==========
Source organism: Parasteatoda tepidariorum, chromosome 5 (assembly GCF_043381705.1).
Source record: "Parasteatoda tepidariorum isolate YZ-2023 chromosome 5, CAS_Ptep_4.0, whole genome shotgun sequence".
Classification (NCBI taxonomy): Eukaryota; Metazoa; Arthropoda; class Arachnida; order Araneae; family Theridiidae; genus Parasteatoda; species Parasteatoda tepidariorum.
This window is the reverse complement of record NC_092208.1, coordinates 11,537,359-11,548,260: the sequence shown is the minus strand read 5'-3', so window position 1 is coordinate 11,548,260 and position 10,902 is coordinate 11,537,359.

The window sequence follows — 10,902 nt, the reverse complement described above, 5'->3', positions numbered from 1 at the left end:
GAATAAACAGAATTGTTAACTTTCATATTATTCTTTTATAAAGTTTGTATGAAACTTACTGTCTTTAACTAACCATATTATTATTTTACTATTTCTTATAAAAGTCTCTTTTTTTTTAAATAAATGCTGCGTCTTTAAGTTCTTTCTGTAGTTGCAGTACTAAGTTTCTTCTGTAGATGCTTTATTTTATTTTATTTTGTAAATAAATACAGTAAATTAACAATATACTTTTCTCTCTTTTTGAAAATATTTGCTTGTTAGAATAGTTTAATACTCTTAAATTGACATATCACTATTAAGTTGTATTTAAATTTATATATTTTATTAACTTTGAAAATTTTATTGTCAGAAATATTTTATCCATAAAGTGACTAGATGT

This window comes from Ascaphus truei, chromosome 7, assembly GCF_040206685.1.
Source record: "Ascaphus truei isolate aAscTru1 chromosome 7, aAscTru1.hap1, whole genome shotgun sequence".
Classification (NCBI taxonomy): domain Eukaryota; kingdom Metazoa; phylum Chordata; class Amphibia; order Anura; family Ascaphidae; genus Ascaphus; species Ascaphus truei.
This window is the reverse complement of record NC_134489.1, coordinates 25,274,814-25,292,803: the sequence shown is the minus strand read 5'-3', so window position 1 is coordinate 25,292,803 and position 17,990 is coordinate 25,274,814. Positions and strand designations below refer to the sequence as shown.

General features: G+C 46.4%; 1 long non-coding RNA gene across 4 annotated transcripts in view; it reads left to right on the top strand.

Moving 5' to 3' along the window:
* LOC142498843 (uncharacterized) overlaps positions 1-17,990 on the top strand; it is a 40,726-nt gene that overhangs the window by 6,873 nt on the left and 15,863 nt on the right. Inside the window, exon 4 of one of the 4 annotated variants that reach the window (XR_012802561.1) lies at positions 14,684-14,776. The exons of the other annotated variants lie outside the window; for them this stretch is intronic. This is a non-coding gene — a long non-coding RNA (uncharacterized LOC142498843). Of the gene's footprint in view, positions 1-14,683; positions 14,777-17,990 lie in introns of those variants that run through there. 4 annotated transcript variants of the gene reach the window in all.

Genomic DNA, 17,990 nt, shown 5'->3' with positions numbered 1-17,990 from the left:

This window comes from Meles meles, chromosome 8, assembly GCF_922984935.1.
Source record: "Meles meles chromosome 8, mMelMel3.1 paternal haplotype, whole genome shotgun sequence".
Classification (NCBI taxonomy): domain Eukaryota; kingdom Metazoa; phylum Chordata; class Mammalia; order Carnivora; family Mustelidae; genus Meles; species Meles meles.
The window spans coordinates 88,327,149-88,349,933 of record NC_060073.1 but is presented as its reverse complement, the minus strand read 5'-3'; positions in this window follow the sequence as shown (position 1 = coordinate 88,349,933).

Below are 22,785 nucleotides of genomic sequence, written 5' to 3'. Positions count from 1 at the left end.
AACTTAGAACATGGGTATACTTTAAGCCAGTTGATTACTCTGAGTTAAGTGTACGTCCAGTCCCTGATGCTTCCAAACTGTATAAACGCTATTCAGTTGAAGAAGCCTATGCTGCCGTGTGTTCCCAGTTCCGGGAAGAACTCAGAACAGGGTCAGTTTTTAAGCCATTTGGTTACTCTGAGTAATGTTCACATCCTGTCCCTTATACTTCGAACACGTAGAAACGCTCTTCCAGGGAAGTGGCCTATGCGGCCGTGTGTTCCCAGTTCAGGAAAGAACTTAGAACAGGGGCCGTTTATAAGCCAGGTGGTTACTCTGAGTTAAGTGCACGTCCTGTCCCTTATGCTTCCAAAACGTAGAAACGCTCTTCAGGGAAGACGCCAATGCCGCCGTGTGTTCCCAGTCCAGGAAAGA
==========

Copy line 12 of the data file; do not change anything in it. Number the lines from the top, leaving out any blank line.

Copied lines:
Moving 5' to 3' along the window: